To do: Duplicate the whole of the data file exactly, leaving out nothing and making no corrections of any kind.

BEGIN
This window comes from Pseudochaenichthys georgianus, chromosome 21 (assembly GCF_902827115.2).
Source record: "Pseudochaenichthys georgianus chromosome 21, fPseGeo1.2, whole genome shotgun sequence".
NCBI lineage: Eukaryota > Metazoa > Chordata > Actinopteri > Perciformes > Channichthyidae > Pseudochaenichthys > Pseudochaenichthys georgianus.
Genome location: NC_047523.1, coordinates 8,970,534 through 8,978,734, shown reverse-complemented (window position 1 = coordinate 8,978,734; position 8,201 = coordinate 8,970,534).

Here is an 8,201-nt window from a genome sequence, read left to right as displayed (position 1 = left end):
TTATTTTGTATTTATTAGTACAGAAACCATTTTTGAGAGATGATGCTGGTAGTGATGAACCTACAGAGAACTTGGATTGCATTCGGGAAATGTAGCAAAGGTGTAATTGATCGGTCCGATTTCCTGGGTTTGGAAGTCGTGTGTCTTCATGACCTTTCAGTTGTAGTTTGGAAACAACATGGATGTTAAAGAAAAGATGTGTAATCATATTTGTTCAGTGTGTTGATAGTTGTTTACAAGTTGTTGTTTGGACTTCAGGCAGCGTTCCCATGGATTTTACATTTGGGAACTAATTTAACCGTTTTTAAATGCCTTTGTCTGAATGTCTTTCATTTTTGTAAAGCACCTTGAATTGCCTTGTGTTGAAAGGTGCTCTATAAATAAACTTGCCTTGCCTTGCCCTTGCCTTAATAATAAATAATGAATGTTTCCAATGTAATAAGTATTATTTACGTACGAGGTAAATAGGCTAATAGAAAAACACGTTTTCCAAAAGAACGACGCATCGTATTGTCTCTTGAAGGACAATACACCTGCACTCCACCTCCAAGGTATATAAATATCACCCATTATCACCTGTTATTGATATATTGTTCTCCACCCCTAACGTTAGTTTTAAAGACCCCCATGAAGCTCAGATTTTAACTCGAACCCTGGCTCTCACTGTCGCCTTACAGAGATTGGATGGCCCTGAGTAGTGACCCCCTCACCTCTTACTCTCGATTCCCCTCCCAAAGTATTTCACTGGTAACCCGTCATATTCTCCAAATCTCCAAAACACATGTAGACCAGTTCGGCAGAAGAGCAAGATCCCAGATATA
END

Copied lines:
This window comes from Pseudochaenichthys georgianus, chromosome 21 (assembly GCF_902827115.2).
Source record: "Pseudochaenichthys georgianus chromosome 21, fPseGeo1.2, whole genome shotgun sequence".
NCBI lineage: Eukaryota > Metazoa > Chordata > Actinopteri > Perciformes > Channichthyidae > Pseudochaenichthys > Pseudochaenichthys georgianus.
Genome location: NC_047523.1, coordinates 8,970,534 through 8,978,734, shown reverse-complemented (window position 1 = coordinate 8,978,734; position 8,201 = coordinate 8,970,534).

Here is an 8,201-nt window from a genome sequence, read left to right as displayed (position 1 = left end):
TTATTTTGTATTTATTAGTACAGAAACCATTTTTGAGAGATGATGCTGGTAGTGATGAACCTACAGAGAACTTGGATTGCATTCGGGAAATGTAGCAAAGGTGTAATTGATCGGTCCGATTTCCTGGGTTTGGAAGTCGTGTGTCTTCATGACCTTTCAGTTGTAGTTTGGAAACAACATGGATGTTAAAGAAAAGATGTGTAATCATATTTGTTCAGTGTGTTGATAGTTGTTTACAAGTTGTTGTTTGGACTTCAGGCAGCGTTCCCATGGATTTTACATTTGGGAACTAATTTAACCGTTTTTAAATGCCTTTGTCTGAATGTCTTTCATTTTTGTAAAGCACCTTGAATTGCCTTGTGTTGAAAGGTGCTCTATAAATAAACTTGCCTTGCCTTGCCCTTGCCTTAATAATAAATAATGAATGTTTCCAATGTAATAAGTATTATTTACGTACGAGGTAAATAGGCTAATAGAAAAACACGTTTTCCAAAAGAACGACGCATCGTATTGTCTCTTGAAGGACAATACACCTGCACTCCACCTCCAAGGTATATAAATATCACCCATTATCACCTGTTATTGATATATTGTTCTCCACCCCTAACGTTAGTTTTAAAGACCCCCATGAAGCTCAGATTTTAACTCGAACCCTGGCTCTCACTGTCGCCTTACAGAGATTGGATGGCCCTGAGTAGTGACCCCCTCACCTCTTACTCTCGATTCCCCTCCCAAAGTATTTCACTGGTAACCCGTCATATTCTCCAAATCTCCAAAACACATGTAGACCAGTTCGGCAGAAGAGCAAGATCCCAGATATA